Besides feeling great, having diminished cravings, more energy, and even losing an annoying five pounds, something even bigger happened. I finally did something that I had struggled to do over the entire course of my life. Finally finding the discipline to do this has helped me accomplish other non-food related goals.

Discipline, I guess, is contagious.

The smoothie recipe that got me through

  • one banana
  • half scoop of vanilla protein powder
  • one tablespoon of natural peanut butter
  • three-quarters cup of almond milk
  • one tablespoon of Flaxseed oil

Blend together with ice cubes to make it thick and delicious.

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We spend a lot of time prepping for the arrival of a baby. But when it comes to the arrival of our breast milk (and all the massive adjustments that come with it), it's easy to be caught off guard. Stocking up on a few breastfeeding essentials can make the transition to breastfeeding a lot less stressful, which means more time and energy focusing on what's most important: Your recovery and your brand new baby.

Here are the essential breastfeeding tools you'll need, mama:

1. For covering up: A cute nursing cover

First and foremost, please know that all 50 states in the United States have laws that allow women to breastfeed in public. You do not have to cover yourself if you don't want to—and many mamas choose not to—and we are all for it.

That said, if you do anticipate wanting to take a more modest approach to breastfeeding, a nursing cover is a must. You will find an array of styles to choose from, but we love an infinity scarf, like the LK Baby Infinity Nursing Scarf Nursing Cover. You'll be able to wear the nursing cover instead of stuffing it in your already brimming diaper bag—and it's nice to have it right there when the baby is ready to eat.

Also, in the inevitable event that your baby spits-up on you or you leak some milk through your shirt, having a quick and stylish way to cover up is a total #momwin.

2. For getting comfortable: A cozy glider

Having a comfy spot to nurse can make a huge difference. Bonus points if that comfy place totally brings a room together, like the Delta Children Paris Upholstered Glider!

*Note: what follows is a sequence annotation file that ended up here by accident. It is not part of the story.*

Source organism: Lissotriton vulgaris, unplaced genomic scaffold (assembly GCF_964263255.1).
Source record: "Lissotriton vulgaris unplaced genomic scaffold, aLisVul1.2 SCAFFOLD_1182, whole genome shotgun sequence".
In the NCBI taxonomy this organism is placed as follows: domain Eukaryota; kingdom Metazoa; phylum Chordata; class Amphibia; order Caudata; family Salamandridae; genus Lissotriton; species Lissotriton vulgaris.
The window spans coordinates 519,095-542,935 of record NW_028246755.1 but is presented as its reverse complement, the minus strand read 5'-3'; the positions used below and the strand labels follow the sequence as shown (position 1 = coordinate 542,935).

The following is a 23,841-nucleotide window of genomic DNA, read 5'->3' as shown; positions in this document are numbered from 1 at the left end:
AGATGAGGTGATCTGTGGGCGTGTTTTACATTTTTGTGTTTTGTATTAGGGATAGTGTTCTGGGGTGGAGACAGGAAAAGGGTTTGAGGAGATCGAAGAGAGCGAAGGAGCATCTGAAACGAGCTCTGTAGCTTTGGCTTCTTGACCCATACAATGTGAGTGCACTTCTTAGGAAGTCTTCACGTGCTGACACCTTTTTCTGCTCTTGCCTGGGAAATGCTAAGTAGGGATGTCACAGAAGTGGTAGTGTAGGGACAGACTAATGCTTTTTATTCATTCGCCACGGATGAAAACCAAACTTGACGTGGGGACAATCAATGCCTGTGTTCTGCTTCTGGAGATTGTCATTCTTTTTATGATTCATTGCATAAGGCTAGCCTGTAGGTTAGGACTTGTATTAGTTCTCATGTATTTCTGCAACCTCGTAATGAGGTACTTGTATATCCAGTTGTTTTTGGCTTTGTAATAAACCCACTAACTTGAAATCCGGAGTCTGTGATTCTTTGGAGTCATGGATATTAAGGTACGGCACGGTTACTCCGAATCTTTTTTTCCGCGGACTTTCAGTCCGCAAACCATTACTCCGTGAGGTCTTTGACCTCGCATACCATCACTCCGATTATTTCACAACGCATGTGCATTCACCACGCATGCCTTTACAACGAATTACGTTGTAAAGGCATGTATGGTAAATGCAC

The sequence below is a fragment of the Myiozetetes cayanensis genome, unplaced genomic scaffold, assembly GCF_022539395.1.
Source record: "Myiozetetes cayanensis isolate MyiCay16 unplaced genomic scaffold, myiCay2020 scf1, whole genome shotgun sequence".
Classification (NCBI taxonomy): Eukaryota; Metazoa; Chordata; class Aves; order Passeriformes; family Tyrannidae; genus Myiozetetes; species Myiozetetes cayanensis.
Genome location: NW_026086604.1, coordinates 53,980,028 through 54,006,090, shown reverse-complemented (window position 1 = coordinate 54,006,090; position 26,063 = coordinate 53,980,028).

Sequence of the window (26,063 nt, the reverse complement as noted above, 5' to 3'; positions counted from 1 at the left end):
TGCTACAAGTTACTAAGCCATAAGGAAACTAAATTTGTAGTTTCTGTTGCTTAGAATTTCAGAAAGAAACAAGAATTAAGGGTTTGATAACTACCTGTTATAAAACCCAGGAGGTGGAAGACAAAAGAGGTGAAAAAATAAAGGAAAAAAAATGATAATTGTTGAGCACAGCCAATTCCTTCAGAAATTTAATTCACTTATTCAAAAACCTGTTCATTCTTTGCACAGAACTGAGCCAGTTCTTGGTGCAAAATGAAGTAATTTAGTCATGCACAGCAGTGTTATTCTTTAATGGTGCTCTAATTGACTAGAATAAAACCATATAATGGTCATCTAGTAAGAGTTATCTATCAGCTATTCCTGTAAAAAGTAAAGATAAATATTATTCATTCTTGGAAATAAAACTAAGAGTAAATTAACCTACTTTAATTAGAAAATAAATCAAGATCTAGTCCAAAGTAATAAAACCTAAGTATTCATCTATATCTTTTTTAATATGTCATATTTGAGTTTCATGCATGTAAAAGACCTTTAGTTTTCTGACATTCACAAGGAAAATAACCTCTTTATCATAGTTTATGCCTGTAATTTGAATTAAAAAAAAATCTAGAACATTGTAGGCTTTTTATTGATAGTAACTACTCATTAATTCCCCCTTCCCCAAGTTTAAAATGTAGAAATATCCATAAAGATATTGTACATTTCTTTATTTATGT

Get your cozy space ready to go, and when your baby is here, you can retreat from the world and just nurse, bond, and love.

3. For unmatched support: A wire-free nursing bra

It may take trying on several brands to find the perfect match, but finding a nursing bra that you love is 100% worth the effort. Your breasts will be changing and working in ways that are hard to imagine. An excellent supportive bra will make this so much more comfortable.

It is crucial to choose a wireless bra for the first weeks of nursing since underwire can increase the risk of clogged ducts (ouch).The Playtex Maternity Shaping Foam Wirefree Nursing Bra is an awesome pick for this reason, and because it is designed to flex and fit your breasts as they go through all those changes.

4. For maximum hydration: A large reusable water bottle

Nothing can prepare you for the intense thirst that hits when breastfeeding. Quench that thirst (and help keep your milk supply up in the process) by always having a water bottle with a straw nearby, like this Exquis Large Outdoor Water Bottle.

5. For feeding convenience: A supportive nursing tank

Experts recommend that during the first weeks of your baby's life, you breastfeed on-demand, meaning that any time your tiny boss demands milk, you feed them. This will help establish your milk supply and get everything off to a good start.

What does this mean for your life? You will be breastfeeding A LOT. Nursing tanks, like the Loving Moments by Leading Lady, make this so much easier. They have built-in support to keep you comfy, and you can totally wear them around the house, or even out and about. When your baby wants to eat, you'll be able to quickly "pop out" a breast and feed them.